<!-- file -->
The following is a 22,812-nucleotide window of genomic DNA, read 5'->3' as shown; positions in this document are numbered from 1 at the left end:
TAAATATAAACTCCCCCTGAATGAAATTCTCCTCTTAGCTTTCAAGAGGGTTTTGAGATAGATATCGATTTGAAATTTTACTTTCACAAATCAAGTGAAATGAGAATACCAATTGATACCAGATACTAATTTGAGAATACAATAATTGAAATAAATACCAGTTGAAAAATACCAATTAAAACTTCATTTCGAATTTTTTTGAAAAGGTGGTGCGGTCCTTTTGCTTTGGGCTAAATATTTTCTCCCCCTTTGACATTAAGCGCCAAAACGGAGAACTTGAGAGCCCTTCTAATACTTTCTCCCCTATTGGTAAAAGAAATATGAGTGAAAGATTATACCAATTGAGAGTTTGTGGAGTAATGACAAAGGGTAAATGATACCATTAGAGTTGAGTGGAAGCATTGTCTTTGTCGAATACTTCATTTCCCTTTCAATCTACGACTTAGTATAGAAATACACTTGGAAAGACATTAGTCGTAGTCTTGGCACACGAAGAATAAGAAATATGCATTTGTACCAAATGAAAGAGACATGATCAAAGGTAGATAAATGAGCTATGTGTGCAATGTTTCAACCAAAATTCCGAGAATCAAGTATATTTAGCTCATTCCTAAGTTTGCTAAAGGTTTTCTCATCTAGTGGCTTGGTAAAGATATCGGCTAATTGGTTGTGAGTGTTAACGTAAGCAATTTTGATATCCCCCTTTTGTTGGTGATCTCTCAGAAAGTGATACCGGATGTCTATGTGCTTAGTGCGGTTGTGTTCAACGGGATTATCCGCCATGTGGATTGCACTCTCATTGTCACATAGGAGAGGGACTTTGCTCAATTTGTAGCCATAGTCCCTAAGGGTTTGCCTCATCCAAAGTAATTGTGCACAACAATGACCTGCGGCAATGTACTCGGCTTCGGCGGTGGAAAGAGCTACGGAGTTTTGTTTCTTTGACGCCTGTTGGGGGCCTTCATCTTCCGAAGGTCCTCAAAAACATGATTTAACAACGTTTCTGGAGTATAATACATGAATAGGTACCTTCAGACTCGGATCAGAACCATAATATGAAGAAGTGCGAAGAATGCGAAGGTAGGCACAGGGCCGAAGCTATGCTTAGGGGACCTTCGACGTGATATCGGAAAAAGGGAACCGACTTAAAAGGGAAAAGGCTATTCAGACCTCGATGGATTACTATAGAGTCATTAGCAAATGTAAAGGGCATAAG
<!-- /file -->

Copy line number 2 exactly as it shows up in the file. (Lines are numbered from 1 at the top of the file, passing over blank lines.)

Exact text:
TAAATATAAACTCCCCCTGAATGAAATTCTCCTCTTAGCTTTCAAGAGGGTTTTGAGATAGATATCGATTTGAAATTTTACTTTCACAAATCAAGTGAAATGAGAATACCAATTGATACCAGATACTAATTTGAGAATACAATAATTGAAATAAATACCAGTTGAAAAATACCAATTAAAACTTCATTTCGAATTTTTTTGAAAAGGTGGTGCGGTCCTTTTGCTTTGGGCTAAATATTTTCTCCCCCTTTGACATTAAGCGCCAAAACGGAGAACTTGAGAGCCCTTCTAATACTTTCTCCCCTATTGGTAAAAGAAATATGAGTGAAAGATTATACCAATTGAGAGTTTGTGGAGTAATGACAAAGGGTAAATGATACCATTAGAGTTGAGTGGAAGCATTGTCTTTGTCGAATACTTCATTTCCCTTTCAATCTACGACTTAGTATAGAAATACACTTGGAAAGACATTAGTCGTAGTCTTGGCACACGAAGAATAAGAAATATGCATTTGTACCAAATGAAAGAGACATGATCAAAGGTAGATAAATGAGCTATGTGTGCAATGTTTCAACCAAAATTCCGAGAATCAAGTATATTTAGCTCATTCCTAAGTTTGCTAAAGGTTTTCTCATCTAGTGGCTTGGTAAAGATATCGGCTAATTGGTTGTGAGTGTTAACGTAAGCAATTTTGATATCCCCCTTTTGTTGGTGATCTCTCAGAAAGTGATACCGGATGTCTATGTGCTTAGTGCGGTTGTGTTCAACGGGATTATCCGCCATGTGGATTGCACTCTCATTGTCACATAGGAGAGGGACTTTGCTCAATTTGTAGCCATAGTCCCTAAGGGTTTGCCTCATCCAAAGTAATTGTGCACAACAATGACCTGCGGCAATGTACTCGGCTTCGGCGGTGGAAAGAGCTACGGAGTTTTGTTTCTTTGACGCCTGTTGGGGGCCTTCATCTTCCGAAGGTCCTCAAAAACATGATTTAACAACGTTTCTGGAGTATAATACATGAATAGGTACCTTCAGACTCGGATCAGAACCATAATATGAAGAAGTGCGAAGAATGCGAAGGTAGGCACAGGGCCGAAGCTATGCTTAGGGGACCTTCGACGTGATATCGGAAAAAGGGAACCGACTTAAAAGGGAAAAGGCTATTCAGACCTCGATGGATTACTATAGAGTCATTAGCAAATGTAAAGGGCATAAG